Islamic State (ISIS) militants in Mosul may have contracted Ebola, according to Iraqi media reports of suspected cases at an ISIS-controlled hospital in the city.
The government and Kurdish media reported that militants were displaying symptoms similar to those of Ebola. The World Health Organization has not been able to confirm this but has offered assistance to Iraqi officials.
Iraq’s official pro-government newspaper, al Sabaah, said Ebola arrived in Mosul from “terrorists” who came “from several countries” in Africa, reports Mashable. It is uncertain, however, if any ISIS recruits came from the Ebola-ravaged regions of West Africa. Most have come from Tunisia, Morocco, Libya, Egypt, Algeria, Sudan and Somalia.
A number of other illnesses could be to blame for the militants’ symptoms. Malaria, Lassa fever, yellow fever and the Marburg virus could all be confused with Ebola as they can also cause fever, nausea, vomiting and diarrhea.
WHO spokesman Christy Feig told the the Daily Mail that the agency is attempting to communicate with people inside Mosul in hopes of containing the disease before it begins to spread, if in fact it has somehow traveled from western Africa to the Middle Eastern state (which, at this point, seems unlikely).
However, Feig warned, communication with ISIS-held areas is spotty and investigating the claims could be a complicated and dangerous process, given the extremely violent nature of the extremist group.
ISIS, a group that has been known to dismiss many aspects of science and modern medicine, recently executed a number of Iraqi doctors in Mosul for refusing to treat militants. UN workers have also been prohibited from entering their territory, an intelligence analyst who specializes in Iraq told Mashable.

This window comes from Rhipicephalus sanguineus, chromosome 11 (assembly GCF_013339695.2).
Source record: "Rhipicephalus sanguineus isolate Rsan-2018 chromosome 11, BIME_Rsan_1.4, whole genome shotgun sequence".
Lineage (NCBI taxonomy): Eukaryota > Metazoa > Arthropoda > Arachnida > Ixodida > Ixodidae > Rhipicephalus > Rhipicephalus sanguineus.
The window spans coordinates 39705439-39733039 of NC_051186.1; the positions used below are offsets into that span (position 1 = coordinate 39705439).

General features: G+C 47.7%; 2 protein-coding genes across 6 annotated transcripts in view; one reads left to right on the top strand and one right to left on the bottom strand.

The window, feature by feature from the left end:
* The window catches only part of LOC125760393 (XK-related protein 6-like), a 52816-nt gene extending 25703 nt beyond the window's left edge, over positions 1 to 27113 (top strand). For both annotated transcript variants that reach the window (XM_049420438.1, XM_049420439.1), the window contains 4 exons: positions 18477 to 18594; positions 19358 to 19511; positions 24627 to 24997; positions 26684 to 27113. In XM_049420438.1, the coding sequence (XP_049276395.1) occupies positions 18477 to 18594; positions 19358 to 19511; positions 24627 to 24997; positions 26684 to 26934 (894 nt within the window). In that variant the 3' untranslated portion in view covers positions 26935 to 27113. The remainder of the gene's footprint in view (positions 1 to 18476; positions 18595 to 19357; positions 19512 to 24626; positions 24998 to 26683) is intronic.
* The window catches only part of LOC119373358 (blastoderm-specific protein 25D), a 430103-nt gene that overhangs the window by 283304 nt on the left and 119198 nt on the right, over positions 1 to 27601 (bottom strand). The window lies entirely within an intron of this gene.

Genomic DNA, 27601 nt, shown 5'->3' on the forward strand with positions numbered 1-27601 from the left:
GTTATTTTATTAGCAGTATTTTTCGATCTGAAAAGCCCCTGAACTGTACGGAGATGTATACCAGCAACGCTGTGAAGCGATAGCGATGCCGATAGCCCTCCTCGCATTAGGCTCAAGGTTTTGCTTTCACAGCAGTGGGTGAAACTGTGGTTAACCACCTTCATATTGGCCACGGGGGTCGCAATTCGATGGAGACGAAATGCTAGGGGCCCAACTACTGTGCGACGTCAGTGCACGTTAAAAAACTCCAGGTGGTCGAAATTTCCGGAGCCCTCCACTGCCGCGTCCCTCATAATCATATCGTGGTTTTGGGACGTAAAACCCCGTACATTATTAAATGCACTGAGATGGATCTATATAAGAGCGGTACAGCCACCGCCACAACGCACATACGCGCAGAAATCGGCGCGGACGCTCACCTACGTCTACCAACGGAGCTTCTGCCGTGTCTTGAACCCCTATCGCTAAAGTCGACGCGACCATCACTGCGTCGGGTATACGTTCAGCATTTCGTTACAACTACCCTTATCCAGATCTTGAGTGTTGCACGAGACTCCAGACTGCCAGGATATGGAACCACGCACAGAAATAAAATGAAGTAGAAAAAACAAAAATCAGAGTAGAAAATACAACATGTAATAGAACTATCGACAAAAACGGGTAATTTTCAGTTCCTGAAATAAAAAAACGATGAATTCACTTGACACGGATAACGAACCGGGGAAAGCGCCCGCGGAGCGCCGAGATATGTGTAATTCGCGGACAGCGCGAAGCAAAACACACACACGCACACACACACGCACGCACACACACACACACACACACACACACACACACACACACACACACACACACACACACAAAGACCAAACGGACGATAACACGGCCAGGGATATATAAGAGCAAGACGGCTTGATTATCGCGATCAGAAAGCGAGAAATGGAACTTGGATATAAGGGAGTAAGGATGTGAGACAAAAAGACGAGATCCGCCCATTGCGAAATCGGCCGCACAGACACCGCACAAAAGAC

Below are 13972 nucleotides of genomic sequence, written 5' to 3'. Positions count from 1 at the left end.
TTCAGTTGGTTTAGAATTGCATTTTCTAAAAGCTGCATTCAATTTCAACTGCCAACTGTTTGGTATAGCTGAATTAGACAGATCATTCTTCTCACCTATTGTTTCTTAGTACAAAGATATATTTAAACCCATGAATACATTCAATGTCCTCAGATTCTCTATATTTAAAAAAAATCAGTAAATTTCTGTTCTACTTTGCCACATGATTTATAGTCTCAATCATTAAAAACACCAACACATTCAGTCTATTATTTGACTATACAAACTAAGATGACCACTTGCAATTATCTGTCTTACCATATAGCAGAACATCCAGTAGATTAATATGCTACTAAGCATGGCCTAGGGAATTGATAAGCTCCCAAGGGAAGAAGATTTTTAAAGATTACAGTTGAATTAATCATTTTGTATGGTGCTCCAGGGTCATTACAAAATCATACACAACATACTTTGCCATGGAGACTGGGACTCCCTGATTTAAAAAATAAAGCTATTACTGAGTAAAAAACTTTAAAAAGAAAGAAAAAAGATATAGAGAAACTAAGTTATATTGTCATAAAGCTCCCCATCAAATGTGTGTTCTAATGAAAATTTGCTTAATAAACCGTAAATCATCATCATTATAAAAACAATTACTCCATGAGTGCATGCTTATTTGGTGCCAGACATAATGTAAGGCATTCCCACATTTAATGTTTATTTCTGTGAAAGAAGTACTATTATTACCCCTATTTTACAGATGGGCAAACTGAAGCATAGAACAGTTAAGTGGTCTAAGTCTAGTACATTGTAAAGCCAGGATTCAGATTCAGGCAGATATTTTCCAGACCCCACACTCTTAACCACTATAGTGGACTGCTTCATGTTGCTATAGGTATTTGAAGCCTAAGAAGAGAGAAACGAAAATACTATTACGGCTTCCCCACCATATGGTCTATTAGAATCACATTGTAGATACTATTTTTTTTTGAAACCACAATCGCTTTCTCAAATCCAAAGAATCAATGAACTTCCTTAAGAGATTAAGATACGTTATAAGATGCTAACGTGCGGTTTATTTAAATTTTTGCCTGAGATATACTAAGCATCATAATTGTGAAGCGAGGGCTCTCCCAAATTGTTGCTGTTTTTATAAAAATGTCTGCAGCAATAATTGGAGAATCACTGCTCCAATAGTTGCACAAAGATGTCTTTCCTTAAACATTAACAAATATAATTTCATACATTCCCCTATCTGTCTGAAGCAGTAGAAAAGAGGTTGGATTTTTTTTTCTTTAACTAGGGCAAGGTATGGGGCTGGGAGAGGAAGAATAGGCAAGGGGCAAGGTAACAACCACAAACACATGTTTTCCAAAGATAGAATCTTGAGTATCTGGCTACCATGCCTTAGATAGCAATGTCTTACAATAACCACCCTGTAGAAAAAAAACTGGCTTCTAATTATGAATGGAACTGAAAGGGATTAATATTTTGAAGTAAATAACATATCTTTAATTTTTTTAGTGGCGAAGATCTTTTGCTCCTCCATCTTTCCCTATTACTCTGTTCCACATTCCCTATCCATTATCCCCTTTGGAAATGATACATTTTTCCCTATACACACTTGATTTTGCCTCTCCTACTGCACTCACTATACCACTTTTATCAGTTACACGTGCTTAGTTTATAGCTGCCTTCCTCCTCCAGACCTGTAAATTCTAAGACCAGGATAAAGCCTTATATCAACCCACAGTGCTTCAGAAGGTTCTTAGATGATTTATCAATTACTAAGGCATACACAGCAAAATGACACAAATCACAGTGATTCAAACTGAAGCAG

Could ISIS use Ebola as a biological weapon?
Fears over the potential use of Ebola as a biological weapon, either by the Islamic State or others, have been rekindled in the face of the world’s worst Ebola outbreak, which has killed almost 8,000 people and infected more than 20,000, according to the latest WHO figures. In November, Spain’s State Secretary for Security, Francisco Martinez, warned that “the use of Ebola as a poisonous weapon against the United States” had been discussed by terrorists in “jihadist chat rooms”.
While most experts agree that the risk posed by Ebola as a biological weapon is low in Western nations like the U.S., it could pose a greater threat to the conflict-ridden region controlled by ISIS, where poor health provision, lack of education, and unsanitary conditions would create a hotbed of disease. Amanda Teckman, author of the paper “The Bioterrorist Threat of Ebola in East Africa and Implications for Global Health and Security”, warned that “the threat of an Ebola bioterrorist attack in East Africa is a global health and security concern, and should not be ignored,” adding: